The Second Battle of Fallujah

The Second Battle of Fallujah (code-named Operation Al-Fajr - "The Dawn" in Arabic, and Operation Phantom Fury) was a joint U.S.-Iraqi offensive in 2004, led by the U.S. Marine Corps against the Iraqi insurgency stronghold in the city of Fallujah, authorized by the U.S.-appointed Iraqi Interim Government. The U.S. military called it "some of the heaviest urban combat U.S. Marines have been involved in since the Battle of Huế City in Vietnam in 1968."

This operation was the second major operation in Fallujah. Earlier, in April 2004, Coalition Forces fought the First Battle of Fallujah in order to capture or kill insurgent elements considered responsible for the deaths of a Blackwater Security team. When Coalition Forces (a majority being U.S. Marines) fought into the center of the city, the Iraqi government requested that control of the city be turned over to an Iraqi-run local security force, which then began stockpiling weapons and building complex defenses across the city in mid-2004.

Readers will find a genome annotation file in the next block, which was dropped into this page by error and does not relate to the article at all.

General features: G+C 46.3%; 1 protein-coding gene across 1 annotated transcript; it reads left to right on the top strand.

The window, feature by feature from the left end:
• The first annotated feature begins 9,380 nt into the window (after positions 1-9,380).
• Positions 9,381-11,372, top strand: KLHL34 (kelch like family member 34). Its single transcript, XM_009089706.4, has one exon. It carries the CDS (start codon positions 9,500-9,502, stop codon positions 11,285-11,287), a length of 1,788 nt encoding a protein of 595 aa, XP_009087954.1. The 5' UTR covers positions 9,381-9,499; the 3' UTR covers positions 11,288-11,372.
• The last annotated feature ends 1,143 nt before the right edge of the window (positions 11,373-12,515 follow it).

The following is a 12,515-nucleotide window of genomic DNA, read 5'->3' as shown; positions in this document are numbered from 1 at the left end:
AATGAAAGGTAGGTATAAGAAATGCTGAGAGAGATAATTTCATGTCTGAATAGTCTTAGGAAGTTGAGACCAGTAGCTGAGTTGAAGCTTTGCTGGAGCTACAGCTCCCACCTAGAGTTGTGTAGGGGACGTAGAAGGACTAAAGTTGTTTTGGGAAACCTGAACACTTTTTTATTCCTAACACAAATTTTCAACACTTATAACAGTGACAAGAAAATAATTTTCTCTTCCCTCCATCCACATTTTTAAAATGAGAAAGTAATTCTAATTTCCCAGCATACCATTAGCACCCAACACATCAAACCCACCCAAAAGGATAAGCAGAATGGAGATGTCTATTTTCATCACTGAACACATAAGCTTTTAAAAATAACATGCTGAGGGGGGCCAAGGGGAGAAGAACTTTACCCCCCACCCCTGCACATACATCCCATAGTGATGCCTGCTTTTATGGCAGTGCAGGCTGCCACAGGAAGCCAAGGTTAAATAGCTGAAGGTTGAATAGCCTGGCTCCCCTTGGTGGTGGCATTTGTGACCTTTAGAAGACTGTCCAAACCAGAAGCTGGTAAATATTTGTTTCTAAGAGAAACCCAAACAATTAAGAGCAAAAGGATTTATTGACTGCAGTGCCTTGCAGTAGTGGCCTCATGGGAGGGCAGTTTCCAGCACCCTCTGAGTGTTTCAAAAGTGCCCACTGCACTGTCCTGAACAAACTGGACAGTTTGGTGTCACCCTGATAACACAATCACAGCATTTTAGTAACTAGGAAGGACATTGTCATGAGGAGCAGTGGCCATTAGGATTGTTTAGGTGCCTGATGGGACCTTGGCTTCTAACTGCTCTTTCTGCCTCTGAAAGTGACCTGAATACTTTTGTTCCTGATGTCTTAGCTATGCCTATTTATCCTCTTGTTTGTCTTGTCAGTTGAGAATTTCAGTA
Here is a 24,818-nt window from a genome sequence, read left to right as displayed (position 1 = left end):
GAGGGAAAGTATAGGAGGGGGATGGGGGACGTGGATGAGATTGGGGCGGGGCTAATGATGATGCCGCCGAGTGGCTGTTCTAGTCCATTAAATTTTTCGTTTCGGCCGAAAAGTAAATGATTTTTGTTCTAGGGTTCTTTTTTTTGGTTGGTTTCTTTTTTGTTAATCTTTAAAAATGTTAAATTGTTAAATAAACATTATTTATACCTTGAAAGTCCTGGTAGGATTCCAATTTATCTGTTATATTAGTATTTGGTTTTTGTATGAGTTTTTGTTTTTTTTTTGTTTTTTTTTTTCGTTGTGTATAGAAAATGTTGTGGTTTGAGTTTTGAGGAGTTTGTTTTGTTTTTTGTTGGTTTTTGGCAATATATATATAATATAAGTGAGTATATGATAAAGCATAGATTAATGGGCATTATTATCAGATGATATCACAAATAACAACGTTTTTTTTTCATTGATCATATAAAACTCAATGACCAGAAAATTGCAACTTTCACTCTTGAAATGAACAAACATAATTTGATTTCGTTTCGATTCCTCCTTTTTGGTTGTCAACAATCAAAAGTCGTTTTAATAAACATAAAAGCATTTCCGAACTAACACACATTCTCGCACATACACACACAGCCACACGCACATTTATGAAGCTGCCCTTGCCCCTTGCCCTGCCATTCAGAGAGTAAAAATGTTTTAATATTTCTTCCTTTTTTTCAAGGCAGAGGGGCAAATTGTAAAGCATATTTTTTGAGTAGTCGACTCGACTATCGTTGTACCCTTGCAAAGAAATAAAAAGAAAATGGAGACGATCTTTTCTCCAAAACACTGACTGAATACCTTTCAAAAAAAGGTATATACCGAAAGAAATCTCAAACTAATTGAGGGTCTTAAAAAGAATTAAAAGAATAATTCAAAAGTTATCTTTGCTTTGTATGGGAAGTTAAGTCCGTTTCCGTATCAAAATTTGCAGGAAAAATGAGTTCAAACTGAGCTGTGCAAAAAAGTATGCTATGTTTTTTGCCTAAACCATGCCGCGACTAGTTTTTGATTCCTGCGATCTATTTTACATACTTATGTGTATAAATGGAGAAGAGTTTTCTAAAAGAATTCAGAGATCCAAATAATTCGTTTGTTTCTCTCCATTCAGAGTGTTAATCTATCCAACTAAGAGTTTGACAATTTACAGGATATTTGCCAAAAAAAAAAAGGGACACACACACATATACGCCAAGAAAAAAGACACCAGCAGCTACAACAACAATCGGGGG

* November 7, 2004: U.S. Marines stage just north of Fallujah. In the city, now under complete insurgent control with no American presence since April, there are a large numbers of booby traps and IEDs constructed and set in place. Additionally, elevated sniper positions have been created along with heavily fortified defensive positions throughout the city, in preparation for a major offensive. American UAVs observed insurgents conducting live-fire exercises in the city in preparation for the coming attack.

* November 8, 2004: Operation Phantom Fury begins.

* November 16, 2004: American spokesmen describe fighting in the city as mopping up isolated pockets of resistance.

* December 23, 2004: Last pockets of resistance are neutralized, three Marines are killed in the last skirmish, along with 24 insurgents. Operation Phantom Fury ends having been the bloodiest battle in the Iraq War to date.

* January, 2005: U.S. Marines begin leaving the city.